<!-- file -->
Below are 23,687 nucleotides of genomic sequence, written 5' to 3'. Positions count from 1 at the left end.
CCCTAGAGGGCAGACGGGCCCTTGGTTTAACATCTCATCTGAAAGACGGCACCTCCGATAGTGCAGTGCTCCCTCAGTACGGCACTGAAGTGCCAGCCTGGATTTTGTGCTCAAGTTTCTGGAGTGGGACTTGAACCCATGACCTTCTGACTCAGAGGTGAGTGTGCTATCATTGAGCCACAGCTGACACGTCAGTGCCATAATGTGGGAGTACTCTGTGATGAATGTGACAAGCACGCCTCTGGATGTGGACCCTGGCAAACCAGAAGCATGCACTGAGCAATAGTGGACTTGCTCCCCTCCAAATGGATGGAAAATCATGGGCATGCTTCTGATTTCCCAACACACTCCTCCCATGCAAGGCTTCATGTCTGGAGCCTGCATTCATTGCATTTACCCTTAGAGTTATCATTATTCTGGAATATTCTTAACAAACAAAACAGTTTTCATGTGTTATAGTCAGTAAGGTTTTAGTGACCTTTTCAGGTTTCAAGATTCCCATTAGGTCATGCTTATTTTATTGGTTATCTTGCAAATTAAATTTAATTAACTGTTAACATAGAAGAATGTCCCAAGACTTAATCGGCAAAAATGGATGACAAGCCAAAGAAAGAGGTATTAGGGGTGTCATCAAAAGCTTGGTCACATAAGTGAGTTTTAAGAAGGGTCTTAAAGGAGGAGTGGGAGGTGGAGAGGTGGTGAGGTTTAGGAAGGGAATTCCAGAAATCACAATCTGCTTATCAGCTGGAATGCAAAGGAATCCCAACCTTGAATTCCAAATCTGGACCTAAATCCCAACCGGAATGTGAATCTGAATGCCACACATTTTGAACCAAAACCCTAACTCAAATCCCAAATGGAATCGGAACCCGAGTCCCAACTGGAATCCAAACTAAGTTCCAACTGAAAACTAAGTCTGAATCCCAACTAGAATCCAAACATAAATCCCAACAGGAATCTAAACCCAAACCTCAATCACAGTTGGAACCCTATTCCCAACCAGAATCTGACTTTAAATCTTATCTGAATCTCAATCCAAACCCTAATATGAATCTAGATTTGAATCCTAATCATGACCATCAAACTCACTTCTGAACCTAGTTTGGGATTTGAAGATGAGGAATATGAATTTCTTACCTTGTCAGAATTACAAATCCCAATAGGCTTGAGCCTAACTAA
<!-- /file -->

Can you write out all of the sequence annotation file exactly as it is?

Below are 23,687 nucleotides of genomic sequence, written 5' to 3'. Positions count from 1 at the left end.
CCCTAGAGGGCAGACGGGCCCTTGGTTTAACATCTCATCTGAAAGACGGCACCTCCGATAGTGCAGTGCTCCCTCAGTACGGCACTGAAGTGCCAGCCTGGATTTTGTGCTCAAGTTTCTGGAGTGGGACTTGAACCCATGACCTTCTGACTCAGAGGTGAGTGTGCTATCATTGAGCCACAGCTGACACGTCAGTGCCATAATGTGGGAGTACTCTGTGATGAATGTGACAAGCACGCCTCTGGATGTGGACCCTGGCAAACCAGAAGCATGCACTGAGCAATAGTGGACTTGCTCCCCTCCAAATGGATGGAAAATCATGGGCATGCTTCTGATTTCCCAACACACTCCTCCCATGCAAGGCTTCATGTCTGGAGCCTGCATTCATTGCATTTACCCTTAGAGTTATCATTATTCTGGAATATTCTTAACAAACAAAACAGTTTTCATGTGTTATAGTCAGTAAGGTTTTAGTGACCTTTTCAGGTTTCAAGATTCCCATTAGGTCATGCTTATTTTATTGGTTATCTTGCAAATTAAATTTAATTAACTGTTAACATAGAAGAATGTCCCAAGACTTAATCGGCAAAAATGGATGACAAGCCAAAGAAAGAGGTATTAGGGGTGTCATCAAAAGCTTGGTCACATAAGTGAGTTTTAAGAAGGGTCTTAAAGGAGGAGTGGGAGGTGGAGAGGTGGTGAGGTTTAGGAAGGGAATTCCAGAAATCACAATCTGCTTATCAGCTGGAATGCAAAGGAATCCCAACCTTGAATTCCAAATCTGGACCTAAATCCCAACCGGAATGTGAATCTGAATGCCACACATTTTGAACCAAAACCCTAACTCAAATCCCAAATGGAATCGGAACCCGAGTCCCAACTGGAATCCAAACTAAGTTCCAACTGAAAACTAAGTCTGAATCCCAACTAGAATCCAAACATAAATCCCAACAGGAATCTAAACCCAAACCTCAATCACAGTTGGAACCCTATTCCCAACCAGAATCTGACTTTAAATCTTATCTGAATCTCAATCCAAACCCTAATATGAATCTAGATTTGAATCCTAATCATGACCATCAAACTCACTTCTGAACCTAGTTTGGGATTTGAAGATGAGGAATATGAATTTCTTACCTTGTCAGAATTACAAATCCCAATAGGCTTGAGCCTAACTAA